Graphing the data showed some interesting results.

Obviously the STFT was totally off and was indicative of what would have been an oxygen sensor shifted lean or a major vacuum leak. The method that Identifix recommended was to look at the rear oxygen sensor data to see if it was “rich,” which would obviously indicate that the air-fuel sensor was stuck lean and thereby commanding fuel until the system was in reality rich though theoretically running lean. This appeared to be what was happening.

The rear oxygen sensor was at 800 mV, which is on the high side... I guess. However, that’s just not enough of a smoking gun for us.

So, we needed to find out if the air-fuel sensor was meeting specification. The Autoland Scientech Vedis II had a PID that gave the air-fuel ratio sensor as Lambda. Pardon the bad picture, but these screen captures are taken during real shop conditions. As you can see, the Lambda was elevated into lean territory, here captured at 1.21.

We added propane and the sensor would not budge. It was pinned lean.

A few minutes after we were done with the test the sensor started working well again and the Lambda fell to 1.00. STFT was normal. As far as we were concerned, we caught an intermittently bad air-fuel sensor in the act. However, we wanted to get the voltage specification for this vehicle when it was good, because manufacturers tend to use the same voltage for all the vehicles they have.

Testing this sensor required no fancy back probing or looking up anything on a wiring diagram. The sensor had a cover over an area with a positive and negative sign, designed to place to meter leads (Figure 1). On our meter we read 2.44 V. We simply replaced the sensor, checked Lambda, and were happy with what we found. The car was sent on its way and has not been back since.

Wrapping it all up

Oxygen sensors nor air-fuel ratio sensors are very complicated. They simply tell the PCM if the vehicle is running rich or lean. Where good technicians get confused is that for years they have been working on oxygen sensors and they do not understand that the air-fuel works in a fundamentally different way.

However, air-fuel sensors have been around for over 10 years on many vehicles. We need to know how they work as second nature. With the right specifications and testing methods covered here, there’s no reason why you cannot diagnose these sensors easily and quickly.



NASCAR is now using injection

As NASCAR replaces carburetion with fuel injection in Sprint Cup racing in 2012, Bosch is the exclusive oxygen sensor supplier for the new engines. An official NASCAR Performance Partner, Bosch supplies two special-for-NASCAR wide-band oxygen sensors for each vehicle. These sophisticated sensors will provide essential data to control the race cars’ fuel injection engine management systems.

“Two Bosch wide-band oxygen sensors, one on each engine bank, relay variable information on engine performance, virtually continuously, to the vehicle’s fuel management system, which controls the fuel injectors and determines how the vehicle reacts to race conditions. This change to fuel injection will give NASCAR drivers enhanced control over their vehicle’s performance as well as fuel consumption. Oxygen sensors are vital to obtaining maximum performance on each track,” said Wolfgang Hustedt, Bosch motorsports manager, North America.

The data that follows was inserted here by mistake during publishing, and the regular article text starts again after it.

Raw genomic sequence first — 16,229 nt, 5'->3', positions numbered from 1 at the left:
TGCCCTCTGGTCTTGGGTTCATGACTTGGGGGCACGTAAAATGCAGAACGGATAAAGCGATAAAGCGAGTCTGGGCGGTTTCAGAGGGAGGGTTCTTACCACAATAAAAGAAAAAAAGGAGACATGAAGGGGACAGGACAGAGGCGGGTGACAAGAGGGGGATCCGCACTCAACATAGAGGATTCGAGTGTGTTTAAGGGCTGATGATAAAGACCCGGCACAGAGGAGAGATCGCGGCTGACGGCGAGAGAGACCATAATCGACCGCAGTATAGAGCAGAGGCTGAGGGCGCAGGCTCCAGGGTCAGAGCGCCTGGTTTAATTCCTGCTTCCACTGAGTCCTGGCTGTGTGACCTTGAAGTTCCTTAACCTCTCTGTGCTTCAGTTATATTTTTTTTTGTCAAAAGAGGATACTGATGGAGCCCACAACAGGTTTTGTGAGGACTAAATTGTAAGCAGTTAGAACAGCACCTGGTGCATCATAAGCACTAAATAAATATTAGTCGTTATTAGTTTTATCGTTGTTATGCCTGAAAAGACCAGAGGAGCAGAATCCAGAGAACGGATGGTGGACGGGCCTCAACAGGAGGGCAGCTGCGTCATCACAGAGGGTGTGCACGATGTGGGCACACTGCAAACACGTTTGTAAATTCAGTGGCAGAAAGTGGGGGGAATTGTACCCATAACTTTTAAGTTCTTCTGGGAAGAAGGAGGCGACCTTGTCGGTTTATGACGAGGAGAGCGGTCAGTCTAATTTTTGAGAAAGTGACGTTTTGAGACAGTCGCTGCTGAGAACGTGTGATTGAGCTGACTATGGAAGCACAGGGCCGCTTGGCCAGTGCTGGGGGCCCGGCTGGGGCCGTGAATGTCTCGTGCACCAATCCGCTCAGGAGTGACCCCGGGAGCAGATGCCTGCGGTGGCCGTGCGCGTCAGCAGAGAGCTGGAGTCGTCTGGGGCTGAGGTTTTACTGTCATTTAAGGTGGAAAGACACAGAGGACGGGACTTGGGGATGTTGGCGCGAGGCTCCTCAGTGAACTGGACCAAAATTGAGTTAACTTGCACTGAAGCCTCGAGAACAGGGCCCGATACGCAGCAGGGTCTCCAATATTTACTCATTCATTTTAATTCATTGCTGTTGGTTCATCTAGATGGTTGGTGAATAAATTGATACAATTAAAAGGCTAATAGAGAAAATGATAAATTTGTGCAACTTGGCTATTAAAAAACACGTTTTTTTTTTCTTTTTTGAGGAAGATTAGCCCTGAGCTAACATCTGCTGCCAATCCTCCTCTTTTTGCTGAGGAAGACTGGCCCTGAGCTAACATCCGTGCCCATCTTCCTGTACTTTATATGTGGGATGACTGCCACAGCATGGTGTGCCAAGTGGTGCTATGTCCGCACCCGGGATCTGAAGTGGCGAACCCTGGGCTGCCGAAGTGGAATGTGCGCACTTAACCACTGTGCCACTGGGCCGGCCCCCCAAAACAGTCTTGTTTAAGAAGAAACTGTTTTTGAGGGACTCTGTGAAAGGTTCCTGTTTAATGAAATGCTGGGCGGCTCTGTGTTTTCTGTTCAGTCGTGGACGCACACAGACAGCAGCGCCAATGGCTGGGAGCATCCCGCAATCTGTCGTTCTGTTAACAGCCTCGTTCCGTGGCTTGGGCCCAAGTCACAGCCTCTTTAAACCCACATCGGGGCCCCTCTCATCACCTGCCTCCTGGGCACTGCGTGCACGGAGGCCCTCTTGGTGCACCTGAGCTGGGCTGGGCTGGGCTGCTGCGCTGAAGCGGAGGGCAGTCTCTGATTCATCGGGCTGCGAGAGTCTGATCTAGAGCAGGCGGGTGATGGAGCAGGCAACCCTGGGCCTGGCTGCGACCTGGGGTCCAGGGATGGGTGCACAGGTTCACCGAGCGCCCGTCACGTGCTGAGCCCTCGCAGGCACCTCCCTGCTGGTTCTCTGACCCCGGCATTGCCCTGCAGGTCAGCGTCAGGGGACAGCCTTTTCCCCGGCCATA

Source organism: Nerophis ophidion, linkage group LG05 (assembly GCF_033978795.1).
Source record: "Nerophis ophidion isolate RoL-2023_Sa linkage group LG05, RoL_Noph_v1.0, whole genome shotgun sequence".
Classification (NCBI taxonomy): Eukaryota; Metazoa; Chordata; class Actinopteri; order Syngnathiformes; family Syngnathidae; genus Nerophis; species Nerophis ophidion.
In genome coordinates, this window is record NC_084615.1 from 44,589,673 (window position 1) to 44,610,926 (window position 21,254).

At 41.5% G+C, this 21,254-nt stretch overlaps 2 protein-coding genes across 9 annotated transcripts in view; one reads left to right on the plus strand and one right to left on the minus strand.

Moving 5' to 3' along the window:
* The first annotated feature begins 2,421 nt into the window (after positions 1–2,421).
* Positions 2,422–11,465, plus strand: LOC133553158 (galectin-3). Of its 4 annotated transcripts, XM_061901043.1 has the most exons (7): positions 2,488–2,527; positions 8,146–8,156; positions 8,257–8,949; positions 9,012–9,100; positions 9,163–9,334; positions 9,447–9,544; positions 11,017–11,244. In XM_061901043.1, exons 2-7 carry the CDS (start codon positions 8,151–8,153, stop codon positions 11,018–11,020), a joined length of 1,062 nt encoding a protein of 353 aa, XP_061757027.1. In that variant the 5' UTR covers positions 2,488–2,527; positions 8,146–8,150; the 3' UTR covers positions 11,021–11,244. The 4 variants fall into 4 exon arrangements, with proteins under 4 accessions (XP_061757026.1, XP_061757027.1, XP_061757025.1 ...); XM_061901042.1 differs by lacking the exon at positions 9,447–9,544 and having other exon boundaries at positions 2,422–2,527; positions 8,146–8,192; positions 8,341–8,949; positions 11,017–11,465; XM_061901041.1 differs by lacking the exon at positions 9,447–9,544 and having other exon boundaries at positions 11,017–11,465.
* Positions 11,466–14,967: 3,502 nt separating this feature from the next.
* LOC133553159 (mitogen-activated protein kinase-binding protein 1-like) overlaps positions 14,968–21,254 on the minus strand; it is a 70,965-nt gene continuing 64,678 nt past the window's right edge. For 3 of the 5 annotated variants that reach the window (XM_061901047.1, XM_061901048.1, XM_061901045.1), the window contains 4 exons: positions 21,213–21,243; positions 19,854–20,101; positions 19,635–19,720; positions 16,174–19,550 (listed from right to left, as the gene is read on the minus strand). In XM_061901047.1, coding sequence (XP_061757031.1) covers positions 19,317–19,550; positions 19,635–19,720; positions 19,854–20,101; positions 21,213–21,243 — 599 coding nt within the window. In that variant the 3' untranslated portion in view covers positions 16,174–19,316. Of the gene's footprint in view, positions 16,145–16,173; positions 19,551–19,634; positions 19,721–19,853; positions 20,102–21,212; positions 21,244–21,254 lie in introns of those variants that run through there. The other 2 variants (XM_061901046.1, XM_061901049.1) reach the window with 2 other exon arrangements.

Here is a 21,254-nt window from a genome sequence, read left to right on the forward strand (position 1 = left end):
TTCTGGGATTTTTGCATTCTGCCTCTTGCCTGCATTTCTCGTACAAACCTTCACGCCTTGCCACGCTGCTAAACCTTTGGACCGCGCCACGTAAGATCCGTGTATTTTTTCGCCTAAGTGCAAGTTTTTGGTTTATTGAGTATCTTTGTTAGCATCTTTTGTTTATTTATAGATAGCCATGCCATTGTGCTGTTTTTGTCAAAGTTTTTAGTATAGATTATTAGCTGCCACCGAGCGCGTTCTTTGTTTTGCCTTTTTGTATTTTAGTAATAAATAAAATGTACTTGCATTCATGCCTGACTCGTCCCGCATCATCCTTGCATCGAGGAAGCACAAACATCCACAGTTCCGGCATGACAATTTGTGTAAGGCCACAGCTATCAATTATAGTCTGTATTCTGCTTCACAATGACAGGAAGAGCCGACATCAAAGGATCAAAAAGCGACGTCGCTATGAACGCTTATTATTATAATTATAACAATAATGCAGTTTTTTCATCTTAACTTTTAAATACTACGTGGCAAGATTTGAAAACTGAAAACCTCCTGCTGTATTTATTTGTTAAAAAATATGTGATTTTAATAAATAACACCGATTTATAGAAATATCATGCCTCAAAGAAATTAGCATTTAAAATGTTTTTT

How do oxygen sensors work to provide this highly valuable function?

It all began in 1899 when Professor Walter Nernst, in Leipzig, Germany, developed the theory of a “concentration cell” which, much like a battery, uses a gas-tight ceramic electrolyte, which becomes electrically conductive at temperatures above 625 to 650° F. This “Nernst cell” transfers oxygen ions from “reference air” inside the cell to the outside environment (the exhaust stream), or from the outside environment to the reference air in the cell. This flow of ions generates measurable voltage, reflecting the difference in the oxygen content between the gas outside the sensor and the reference air inside the sensor.

The oxygen content indicates whether the exhaust gases are “rich” or “lean,” and Bosch engineers used the basic Nernst theories and experiments to create the very first automotive oxygen sensor. Following extensive experimentation, testing and engineering development, Bosch’s pioneering automotive oxygen sensor was installed for the first time in a 1976 Volvo.

The goal of the oxygen sensor is to help the engine’s fuel management system approach or maintain the ideal 14.7:1 stoichiometric air to fuel ratio. In nearly all oxygen sensors, a lean mixture (greater than 14.7:1) causes the oxygen sensor output voltage to drop, while a rich mixture (less than 14.7:1) causes the sensor output to go up. If the mixture is perfectly balanced at stoichiometric, the sensor sends a minimal signal (about 0.45 volts) which tells the vehicle computer the air/fuel mixture is correct.

The reaction speed of oxygen sensors to changes in the exhaust oxygen level is determined by the sensor itself and by the type of fuel delivery system the engine is using. Oxygen sensors used with older feedback carburetors switch once every second at 2,500 rpm. Sensors installed with throttle body fuel injection systems switch two or three times per second at 2,500 rpm, while newer sensors installed with multipoint fuel injection systems can switch five to seven times per second at 2,500 rpm.

Wide-band sensors provide variable readings

The highly sophisticated Bosch heated wide-band oxygen sensor, as used by NASCAR, utilizes an internal layered ceramic strip and adds a whole new concept — a “pumping cell.” This pumping cell allows the wide-band sensor to accurately measure the air/fuel ratio and produce a variable signal, virtually continuously, that reports readings all the way from very rich to very lean, and anywhere in between, rather than simply either “rich” or “lean” as with other sensors.